The Internet is Still Very, Very New

The Stranger “reviews” twitter and makes the obvious, though necessary point (Constant, Paul, “Paul Constant Reviews Twitter,” The Stranger, 30 June 2009):

So I’m going to say something that might strike you as weird and naive, but it’s true. Listen: The internet is still very, very new.

Most people haven’t even been on the internet for 10 years yet. Ten years! Every technology is lawless frontier after just 10 years.

Television was still radio with scenery 10 years after its inception. People pointed, awestruck, at planes 10 years after Kittyhawk.

We’re just learning what the internet can do, and we’ll learn a lot more once children born today grow up with today’s internet.

For the first three years of twitter, it was easy to lampoon the service as the ultimate medium for whining about first world problems. But then the Iranian election happened and overnight it became a tool for unleashing social transformation and the indispensable news medium. The Internet is still new. Many potential services lay as yet unimplemented. Many will at first seem trivial or demeaning of this or that high value (“Is Google making us stupid?”). They will seem so until the moment when they transform into something utterly other than their original intention, specification, design.

Good point aside, can we have no more articles about twitter written entirely of 140 character paragraphs. It was cute at first, but now it’s just very gimmicky. It was worth it once for the style of the thing, but now to do so only detracts from your larger point. The 140 character message has its place and it is not the short-form essay.

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The Noosphere Visualized

FaceBook's corner of the noosphere visualized, by Jack Lindamood

Jack Lindamood, one of the programmers at FaceBook, has produced a demonstration of an incredible tool that displays all activities on FaceBook geolocated on a rendering of the Earth. When he switches to a mode where it draws a line connecting the initiator to the recipient we get a view of something hitherto entirely invisible: a small subset of the noosphere being stitched together in real time.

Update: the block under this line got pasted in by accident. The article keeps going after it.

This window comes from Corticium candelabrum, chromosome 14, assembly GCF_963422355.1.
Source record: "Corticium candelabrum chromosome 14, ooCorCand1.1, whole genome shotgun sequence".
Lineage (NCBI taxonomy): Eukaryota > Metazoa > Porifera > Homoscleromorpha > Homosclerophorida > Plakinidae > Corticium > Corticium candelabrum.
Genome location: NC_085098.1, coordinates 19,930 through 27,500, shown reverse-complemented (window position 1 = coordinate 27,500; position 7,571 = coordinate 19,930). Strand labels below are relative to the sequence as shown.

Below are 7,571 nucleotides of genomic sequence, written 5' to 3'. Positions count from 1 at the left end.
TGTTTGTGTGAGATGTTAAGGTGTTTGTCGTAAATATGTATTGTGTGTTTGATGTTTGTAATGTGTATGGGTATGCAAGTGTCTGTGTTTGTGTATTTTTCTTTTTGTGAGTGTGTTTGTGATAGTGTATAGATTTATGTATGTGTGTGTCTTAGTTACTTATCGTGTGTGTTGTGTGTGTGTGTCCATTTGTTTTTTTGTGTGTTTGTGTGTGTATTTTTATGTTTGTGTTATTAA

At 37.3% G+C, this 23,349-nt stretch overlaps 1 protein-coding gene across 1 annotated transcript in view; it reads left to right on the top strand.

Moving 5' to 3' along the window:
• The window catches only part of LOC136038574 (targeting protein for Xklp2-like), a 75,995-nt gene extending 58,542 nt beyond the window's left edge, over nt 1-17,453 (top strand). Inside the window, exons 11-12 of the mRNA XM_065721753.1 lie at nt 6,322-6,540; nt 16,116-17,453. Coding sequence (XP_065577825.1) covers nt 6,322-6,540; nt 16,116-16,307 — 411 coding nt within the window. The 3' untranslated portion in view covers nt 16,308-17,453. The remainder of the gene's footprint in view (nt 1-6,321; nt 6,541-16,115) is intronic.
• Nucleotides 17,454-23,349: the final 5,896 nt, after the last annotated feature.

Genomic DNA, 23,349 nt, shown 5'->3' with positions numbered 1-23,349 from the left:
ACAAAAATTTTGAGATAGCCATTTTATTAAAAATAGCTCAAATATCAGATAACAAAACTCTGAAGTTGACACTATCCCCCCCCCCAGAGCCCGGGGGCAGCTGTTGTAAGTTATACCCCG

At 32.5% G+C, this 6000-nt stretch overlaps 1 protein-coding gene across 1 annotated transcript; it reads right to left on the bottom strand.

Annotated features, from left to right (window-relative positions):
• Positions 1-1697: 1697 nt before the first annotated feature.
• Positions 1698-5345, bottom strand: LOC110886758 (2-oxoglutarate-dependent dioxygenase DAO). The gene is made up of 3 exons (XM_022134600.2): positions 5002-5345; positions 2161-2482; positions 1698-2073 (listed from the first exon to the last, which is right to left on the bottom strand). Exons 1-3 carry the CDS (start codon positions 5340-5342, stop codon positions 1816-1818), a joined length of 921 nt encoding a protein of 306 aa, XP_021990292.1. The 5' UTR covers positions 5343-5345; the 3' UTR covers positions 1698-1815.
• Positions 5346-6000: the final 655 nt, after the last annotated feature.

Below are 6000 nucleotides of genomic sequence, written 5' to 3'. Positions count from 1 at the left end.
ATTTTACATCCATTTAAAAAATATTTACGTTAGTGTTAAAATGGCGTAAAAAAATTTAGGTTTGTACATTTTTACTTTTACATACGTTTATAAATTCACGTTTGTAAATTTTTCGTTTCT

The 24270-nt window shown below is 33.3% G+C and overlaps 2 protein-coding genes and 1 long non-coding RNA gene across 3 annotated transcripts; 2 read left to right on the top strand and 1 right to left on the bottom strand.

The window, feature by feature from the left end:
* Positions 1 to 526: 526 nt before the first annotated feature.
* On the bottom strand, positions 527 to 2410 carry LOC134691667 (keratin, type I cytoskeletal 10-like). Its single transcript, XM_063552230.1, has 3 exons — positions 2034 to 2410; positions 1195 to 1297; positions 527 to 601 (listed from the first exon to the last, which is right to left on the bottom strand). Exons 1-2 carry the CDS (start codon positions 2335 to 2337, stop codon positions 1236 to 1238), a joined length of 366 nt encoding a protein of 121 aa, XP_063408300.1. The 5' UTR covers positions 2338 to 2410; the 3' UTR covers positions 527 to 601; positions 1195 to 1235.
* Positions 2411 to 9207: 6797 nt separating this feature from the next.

I love it when he declares this “the Earth as Facebook sees it.” Then he switched to the wireframe view in which the Earth becomes just a grid for the information patterns that arc over its surface. Just as the geosphere becomes the platform for the biosphere and the biosphere becomes a geological force (Chown, Marcus, “Earth’s ‘Mineral Kingdom’ Evolved Hand in Hand with Life,” New Scientist, 19 November 2008), so the Earth is the grid on top of which the noosphere constructs itself, eventually becoming biological.

The Expanse of the Noosphere

Having all those icons stretching out into outer space looks impressive. But both the atmosphere and the crust of the Earth are proportionally thinner than the skin of an apple. And the biosphere is confined to an even narrower band than that. The noosphere’s region of activity is narrower still, with human activity limited to only a few score meters above and below the surface of the Earth. The noosphere has a tiny primary zone of hyperactivity, but tendrils reaching out to more exotic regions. Just as the biosphere is largely confined to the Earth’s surface, but extreme species inhabit the deep fissures of geysers, the bottom of ocean trenches subsisting on exotic metabolisms and at the bottom of mine shafts wherever we drill them and at whatever depth, so the noosphere stretches in tentative wisps far beyond its primary realm. Consider:

  1. Given that we have probes on other planets, in interplanetary space and in the case of the Voyager probes, approaching the heliopause and hence interstellar space, that are all beaming signals back to the Earth, the network of input devices of the noosphere is interplanetary and nearly interstellar. A small portion of the information making up the noosphere and effecting outcomes within it, is cosmic in origin.
  2. The internet has gone interplanetary. (Courtland, Rachel, “‘Interplanetary Internet’ Passes First Test,” New Scientist, 19 November 2008). NASA used to manually initiate direct, batch communication with our space probes, but now has software routers in many probes for an always on packet switched interplanetary space network. This includes orbiters and rovers roaming planetary surfaces. The time may soon come when the various surveillance and communications systems in space will have open APIs like present day Google Maps, FaceBook, Twitter and others.
  3. The first radio broadcasts powerful enough to penetrate the ionosphere were made in the late 1930s, so for the last 70 years an expanding radio sphere or future light cone has been filling with the broadcasts of our civilization, arranged in concentric spheres in reverse-chronological order (from out perspective): every electromagnetic pulse from an atomic explosion, every television broadcast, telephone conversation conducted through satellite, IP packet sent through satellite internet, the complete transcript and telemetry of every space mission and the numerous software patches and whole operating system upgrades broadcast to various space probes. In that sense the noosphere, or at least the informational exhaust wafting off the noosphere, or the electromagnetically petrified version of the noosphere already stretches out to a radius of 70 light years. At that distance it spans nearly 5,000 stars and a similar number of exosolar planetary systems.